The figure shows how the current downturn (shown as the S&P 500 index, ^GSPC) affects prices for carbon trading (iShares ETF, GRN). Lower energy (oil) futures prices (USO) also have contributed to this reduced demand for carbon credits. Similar trends can also be seen for the actual CO2 price trends on the Chicago Climate Exchange, where the price of a ton of CO2 has fallen sharply to less than 2 $/T. In comparison, the price of first Regional Greenhouse Gas Initiative (RGGI) auction of CO2 emissions last week was 3.07 $/T CO2. As the economy slows down, it seems that people would be willing to pay less for carbon emissions. How this will affect policy is a key question. The McKinsey report (mentioned in an earlier post) notes that cost savings of up to 90 $/T CO2 could be realized by energy efficiency measures in sectors like commercial and residential electronics, and lighting. However, lowering energy prices will lead to lowered incentives for energy conservation. Will either Barack Obama or John McCain have enough political will to pass any carbon regulations? For now, the US presidential candidates seem to be committed to enact GHG regulations, as seen from their last debate.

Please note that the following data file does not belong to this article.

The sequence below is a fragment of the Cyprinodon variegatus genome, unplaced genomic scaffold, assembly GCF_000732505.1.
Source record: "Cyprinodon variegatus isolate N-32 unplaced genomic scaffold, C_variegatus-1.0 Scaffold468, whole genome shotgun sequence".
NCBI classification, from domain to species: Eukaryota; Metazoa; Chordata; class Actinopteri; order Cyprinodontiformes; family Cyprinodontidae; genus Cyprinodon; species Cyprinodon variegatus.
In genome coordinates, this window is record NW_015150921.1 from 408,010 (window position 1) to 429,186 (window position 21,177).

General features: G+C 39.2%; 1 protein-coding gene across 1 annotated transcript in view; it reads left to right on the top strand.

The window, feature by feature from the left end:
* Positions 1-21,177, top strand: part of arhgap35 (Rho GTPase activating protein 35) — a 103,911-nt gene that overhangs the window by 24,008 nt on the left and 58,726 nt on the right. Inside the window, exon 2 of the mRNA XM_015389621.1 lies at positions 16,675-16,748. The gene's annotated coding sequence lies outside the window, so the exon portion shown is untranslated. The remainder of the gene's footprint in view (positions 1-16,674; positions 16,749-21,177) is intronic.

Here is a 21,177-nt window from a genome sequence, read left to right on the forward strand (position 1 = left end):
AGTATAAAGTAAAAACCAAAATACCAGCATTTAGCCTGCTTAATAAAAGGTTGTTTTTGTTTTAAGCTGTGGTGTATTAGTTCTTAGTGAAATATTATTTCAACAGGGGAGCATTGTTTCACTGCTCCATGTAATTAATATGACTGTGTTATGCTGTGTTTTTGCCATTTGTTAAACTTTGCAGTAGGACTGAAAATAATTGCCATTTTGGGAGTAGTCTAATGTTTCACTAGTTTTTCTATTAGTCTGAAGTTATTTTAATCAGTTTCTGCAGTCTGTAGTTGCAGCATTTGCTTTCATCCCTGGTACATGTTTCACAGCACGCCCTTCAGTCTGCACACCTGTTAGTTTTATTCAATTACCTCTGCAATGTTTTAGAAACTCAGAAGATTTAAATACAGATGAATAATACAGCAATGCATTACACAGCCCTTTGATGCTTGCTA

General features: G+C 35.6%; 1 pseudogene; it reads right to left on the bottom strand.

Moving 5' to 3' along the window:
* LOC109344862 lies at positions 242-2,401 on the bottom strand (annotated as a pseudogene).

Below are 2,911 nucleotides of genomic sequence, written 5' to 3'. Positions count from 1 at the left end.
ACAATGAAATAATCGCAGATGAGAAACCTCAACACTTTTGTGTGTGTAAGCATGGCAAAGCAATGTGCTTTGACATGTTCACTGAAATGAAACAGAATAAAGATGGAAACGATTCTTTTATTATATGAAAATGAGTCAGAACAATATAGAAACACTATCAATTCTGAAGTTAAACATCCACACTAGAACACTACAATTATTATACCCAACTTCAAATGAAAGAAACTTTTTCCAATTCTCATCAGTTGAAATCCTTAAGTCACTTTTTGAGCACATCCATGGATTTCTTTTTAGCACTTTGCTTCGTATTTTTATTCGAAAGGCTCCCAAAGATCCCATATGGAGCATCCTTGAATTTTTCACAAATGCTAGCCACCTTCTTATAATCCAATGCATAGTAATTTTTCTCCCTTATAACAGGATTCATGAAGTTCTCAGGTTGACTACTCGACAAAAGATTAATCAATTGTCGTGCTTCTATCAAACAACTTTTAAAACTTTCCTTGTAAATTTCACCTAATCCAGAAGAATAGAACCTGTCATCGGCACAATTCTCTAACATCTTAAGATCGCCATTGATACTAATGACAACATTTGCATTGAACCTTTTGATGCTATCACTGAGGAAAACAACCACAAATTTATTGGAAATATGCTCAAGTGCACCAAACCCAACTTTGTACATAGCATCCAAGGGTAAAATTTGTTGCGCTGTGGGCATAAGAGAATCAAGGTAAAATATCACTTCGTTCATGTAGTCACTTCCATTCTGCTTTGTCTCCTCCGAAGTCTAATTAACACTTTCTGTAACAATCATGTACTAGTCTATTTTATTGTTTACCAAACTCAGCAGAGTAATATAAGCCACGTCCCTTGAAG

Projected (2030) greenhouse gas abatement potentials and costs
Article from the Environmental Economics blog
Another article from the Climate Progress blog
Obama's Carbon Ultimatum: from the WSJ